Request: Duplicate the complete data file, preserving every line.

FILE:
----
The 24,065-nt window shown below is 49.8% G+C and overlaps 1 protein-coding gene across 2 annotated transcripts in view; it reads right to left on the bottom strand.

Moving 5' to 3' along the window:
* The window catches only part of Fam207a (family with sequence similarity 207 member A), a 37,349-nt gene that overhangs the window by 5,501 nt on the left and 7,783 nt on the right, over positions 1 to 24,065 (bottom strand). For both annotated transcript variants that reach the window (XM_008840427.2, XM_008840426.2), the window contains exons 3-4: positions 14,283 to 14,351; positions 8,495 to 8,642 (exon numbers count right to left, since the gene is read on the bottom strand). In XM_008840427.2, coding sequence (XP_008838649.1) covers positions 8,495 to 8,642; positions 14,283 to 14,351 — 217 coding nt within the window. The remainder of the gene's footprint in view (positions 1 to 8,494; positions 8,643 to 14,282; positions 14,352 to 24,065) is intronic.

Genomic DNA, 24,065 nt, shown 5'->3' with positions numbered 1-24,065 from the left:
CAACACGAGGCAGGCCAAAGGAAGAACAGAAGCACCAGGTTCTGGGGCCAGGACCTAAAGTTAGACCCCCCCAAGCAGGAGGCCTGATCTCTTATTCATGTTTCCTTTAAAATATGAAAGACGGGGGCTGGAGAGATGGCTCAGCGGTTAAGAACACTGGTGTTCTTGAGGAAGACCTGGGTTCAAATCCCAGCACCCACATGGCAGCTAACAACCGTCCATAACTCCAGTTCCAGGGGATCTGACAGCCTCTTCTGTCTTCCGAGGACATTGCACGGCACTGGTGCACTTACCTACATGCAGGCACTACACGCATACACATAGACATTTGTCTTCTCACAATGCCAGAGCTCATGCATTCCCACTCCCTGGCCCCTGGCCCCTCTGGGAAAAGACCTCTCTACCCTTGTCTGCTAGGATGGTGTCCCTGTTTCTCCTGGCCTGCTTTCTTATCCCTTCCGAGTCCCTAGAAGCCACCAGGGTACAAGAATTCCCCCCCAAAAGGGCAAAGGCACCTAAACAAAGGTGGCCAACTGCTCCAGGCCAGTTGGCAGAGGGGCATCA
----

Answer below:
The 24,065-nt window shown below is 49.8% G+C and overlaps 1 protein-coding gene across 2 annotated transcripts in view; it reads right to left on the bottom strand.

Moving 5' to 3' along the window:
* The window catches only part of Fam207a (family with sequence similarity 207 member A), a 37,349-nt gene that overhangs the window by 5,501 nt on the left and 7,783 nt on the right, over positions 1 to 24,065 (bottom strand). For both annotated transcript variants that reach the window (XM_008840427.2, XM_008840426.2), the window contains exons 3-4: positions 14,283 to 14,351; positions 8,495 to 8,642 (exon numbers count right to left, since the gene is read on the bottom strand). In XM_008840427.2, coding sequence (XP_008838649.1) covers positions 8,495 to 8,642; positions 14,283 to 14,351 — 217 coding nt within the window. The remainder of the gene's footprint in view (positions 1 to 8,494; positions 8,643 to 14,282; positions 14,352 to 24,065) is intronic.

Genomic DNA, 24,065 nt, shown 5'->3' with positions numbered 1-24,065 from the left:
CAACACGAGGCAGGCCAAAGGAAGAACAGAAGCACCAGGTTCTGGGGCCAGGACCTAAAGTTAGACCCCCCCAAGCAGGAGGCCTGATCTCTTATTCATGTTTCCTTTAAAATATGAAAGACGGGGGCTGGAGAGATGGCTCAGCGGTTAAGAACACTGGTGTTCTTGAGGAAGACCTGGGTTCAAATCCCAGCACCCACATGGCAGCTAACAACCGTCCATAACTCCAGTTCCAGGGGATCTGACAGCCTCTTCTGTCTTCCGAGGACATTGCACGGCACTGGTGCACTTACCTACATGCAGGCACTACACGCATACACATAGACATTTGTCTTCTCACAATGCCAGAGCTCATGCATTCCCACTCCCTGGCCCCTGGCCCCTCTGGGAAAAGACCTCTCTACCCTTGTCTGCTAGGATGGTGTCCCTGTTTCTCCTGGCCTGCTTTCTTATCCCTTCCGAGTCCCTAGAAGCCACCAGGGTACAAGAATTCCCCCCCAAAAGGGCAAAGGCACCTAAACAAAGGTGGCCAACTGCTCCAGGCCAGTTGGCAGAGGGGCATCA